Printing from ERP, CRM or EMR (HIS) Systems

In many companies, printing from backend systems is an important part of the printing environment and often also a business-critical process. This applies to ERP printing, for example from SAP as well as Oracle, as well as EMR printing from McKesson, Cerner or Epic in the medical sector.

ThinPrint offers solutions for high-performance output of print jobs from different backend systems. With its high availability feature, the new ThinPrint LPD Service ensures business continuity when printing from ERP, CRM or EMR (HIS) systems. ThinPrint also masters the challenges that arise in VDI/remote app scenarios.

High availability of ERP print systems, CRM or EMR (HIS) systems is critical in a wide variety of industries.
ThinPrint enables high-performance printing from ERP, CRM or EMR (HIS) systems

Optimized LPR Printing with ThinPrint

Backend systems from different platforms (often Unix) send print jobs via LPR to the ThinPrint Engine, which runs on a Windows server. From the ThinPrint Engine, the print job is sent to the ThinPrint Client with all ThinPrint features such as compression, streaming, bandwidth control and, as an option, TLS encrypted. Particularly when printing over a WAN, this leads to an increase in performance and a reduction in the load on the connections. For many companies, this is a major advantage, as the backend systems are usually centrally located, while print output is often decentralized in branch offices.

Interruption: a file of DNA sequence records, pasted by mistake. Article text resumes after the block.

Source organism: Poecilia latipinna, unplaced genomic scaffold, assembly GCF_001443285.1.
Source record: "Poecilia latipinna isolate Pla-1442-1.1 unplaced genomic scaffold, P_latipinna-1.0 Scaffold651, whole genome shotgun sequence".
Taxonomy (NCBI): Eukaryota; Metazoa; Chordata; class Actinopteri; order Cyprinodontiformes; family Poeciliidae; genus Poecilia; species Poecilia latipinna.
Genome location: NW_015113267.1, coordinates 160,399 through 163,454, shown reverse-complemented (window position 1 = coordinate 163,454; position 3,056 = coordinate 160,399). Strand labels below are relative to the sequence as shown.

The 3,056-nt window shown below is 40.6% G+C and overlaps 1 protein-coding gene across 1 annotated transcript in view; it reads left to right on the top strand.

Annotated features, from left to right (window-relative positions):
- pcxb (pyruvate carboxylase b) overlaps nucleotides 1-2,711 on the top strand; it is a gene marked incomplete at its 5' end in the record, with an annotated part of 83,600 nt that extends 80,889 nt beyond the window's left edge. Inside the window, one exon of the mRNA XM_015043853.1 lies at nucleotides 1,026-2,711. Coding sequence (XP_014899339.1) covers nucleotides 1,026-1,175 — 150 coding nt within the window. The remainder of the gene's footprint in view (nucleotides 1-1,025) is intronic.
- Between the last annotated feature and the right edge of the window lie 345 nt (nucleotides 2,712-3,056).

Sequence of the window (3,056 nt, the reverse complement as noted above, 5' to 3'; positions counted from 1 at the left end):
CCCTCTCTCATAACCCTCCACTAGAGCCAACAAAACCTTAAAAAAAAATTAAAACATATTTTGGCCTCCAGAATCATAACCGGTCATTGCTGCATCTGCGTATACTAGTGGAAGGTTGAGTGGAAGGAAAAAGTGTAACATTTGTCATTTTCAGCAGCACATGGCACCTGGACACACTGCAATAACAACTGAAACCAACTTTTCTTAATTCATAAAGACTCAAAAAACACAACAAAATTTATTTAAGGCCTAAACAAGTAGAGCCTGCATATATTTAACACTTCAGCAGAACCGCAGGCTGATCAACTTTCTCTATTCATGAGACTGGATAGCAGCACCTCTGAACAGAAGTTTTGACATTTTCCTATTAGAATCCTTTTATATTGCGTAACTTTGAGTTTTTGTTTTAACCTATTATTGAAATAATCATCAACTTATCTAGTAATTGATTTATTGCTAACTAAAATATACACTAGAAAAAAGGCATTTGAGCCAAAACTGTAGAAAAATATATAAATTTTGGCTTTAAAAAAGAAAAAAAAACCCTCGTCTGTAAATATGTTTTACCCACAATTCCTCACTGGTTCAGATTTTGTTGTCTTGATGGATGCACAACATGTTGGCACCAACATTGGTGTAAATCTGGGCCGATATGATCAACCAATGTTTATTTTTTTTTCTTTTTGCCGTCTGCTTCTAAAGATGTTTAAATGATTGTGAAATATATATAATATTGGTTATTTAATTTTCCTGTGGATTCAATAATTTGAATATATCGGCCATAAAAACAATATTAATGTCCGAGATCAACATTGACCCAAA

Backend printing via LPR to the ThinPrint Engine
Backend Hub Printing: The backend system prints via LPR to the ThinPrint Engine (on Windows Server) and via TCP/IP to the printer via the ThinPrint Hub.

High Availability Printing from Backend Systems

High availability for ERP, CRM or EMR (HIS) printing systems is critical in several industries because the backend systems support critical business processes and patient care. A failure in any of these systems can cause serious disruption. ThinPrint ensures continuous operation of the printing systems through high availability and failover.

The Problem: Server-Side High Availability when Printing via LPR

A special feature of printing from ERP or EMR systems is often that printer queues or printer names are permanently defined. This enables a high degree of automation or printing without additional user interaction. However, it leads to limitations when it comes to distributing the print volume across multiple Windows print servers or implementing a solution for high availability. Each Windows print server has its own spooler and thus, its own print queues.